The Chief Financial Officer (CFO) calls the shots related to financial matters for an organization. The CFO is about numbers and the bottom line. This applies to global enterprise and small business alike, as well as state and local government and military operations.
CFOs are most happy when the numbers are clean and reports are balanced. IT asset recovery can throw a wrench in those plans. Organizations of all sizes have faced the challenge of managing IT asset recovery. On one hand, recycling computers can serve as a source of income. On the other hand, some find it difficult to assign any of the recovered return on investment to line items in the books. Too often, computer disposal means stashing retired IT assets away and not doing anything with them.
It’s common for CFOs to want to “get this stuff off the books” by the end of the year. The task falls on the shoulders of those who are an IT asset manager, senior budget analysts, environmental role or material handlers. There are a few ways to go about it, but they all begin with partnering with a reputable company that will either recycle computers responsibly or refurbish them for resale following stringent R2 standards. R2 certified e-recyclers ensure your private data is secure by wiping all equipment clean via R2 guidelines. Resale is best whenever possible as it generates a better return on asset ratio.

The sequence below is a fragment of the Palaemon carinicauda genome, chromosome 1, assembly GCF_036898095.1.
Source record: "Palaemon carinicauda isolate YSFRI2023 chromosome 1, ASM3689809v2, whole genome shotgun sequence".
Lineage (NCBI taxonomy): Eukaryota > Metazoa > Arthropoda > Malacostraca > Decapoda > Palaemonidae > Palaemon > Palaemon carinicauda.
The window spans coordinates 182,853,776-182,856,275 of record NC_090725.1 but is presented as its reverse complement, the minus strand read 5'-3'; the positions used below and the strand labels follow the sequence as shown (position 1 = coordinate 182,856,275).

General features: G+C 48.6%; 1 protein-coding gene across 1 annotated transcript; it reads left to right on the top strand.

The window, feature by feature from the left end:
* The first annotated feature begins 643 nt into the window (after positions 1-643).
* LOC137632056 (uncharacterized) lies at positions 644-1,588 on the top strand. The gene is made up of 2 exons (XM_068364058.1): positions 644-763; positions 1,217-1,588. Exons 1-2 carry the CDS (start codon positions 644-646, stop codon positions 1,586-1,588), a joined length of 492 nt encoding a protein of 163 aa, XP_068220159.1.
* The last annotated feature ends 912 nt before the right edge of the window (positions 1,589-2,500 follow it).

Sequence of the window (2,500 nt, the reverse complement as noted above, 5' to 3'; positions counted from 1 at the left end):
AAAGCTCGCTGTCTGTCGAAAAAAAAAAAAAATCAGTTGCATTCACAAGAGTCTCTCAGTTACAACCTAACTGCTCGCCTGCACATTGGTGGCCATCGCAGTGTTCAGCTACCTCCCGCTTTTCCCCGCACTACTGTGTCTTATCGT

So you have this excess cash that you’re unsure of how to account for in the books. Depending on the type of company and your motivation for computer disposal, you could put the IT asset recovery money back into the IT line. You could donate it to a charitable cause or establish a scholarship.
What you don’t want to do is throw it away in the trash or pay a computer recycler to haul it away. Most every IT asset has some value even it’s just for scrap.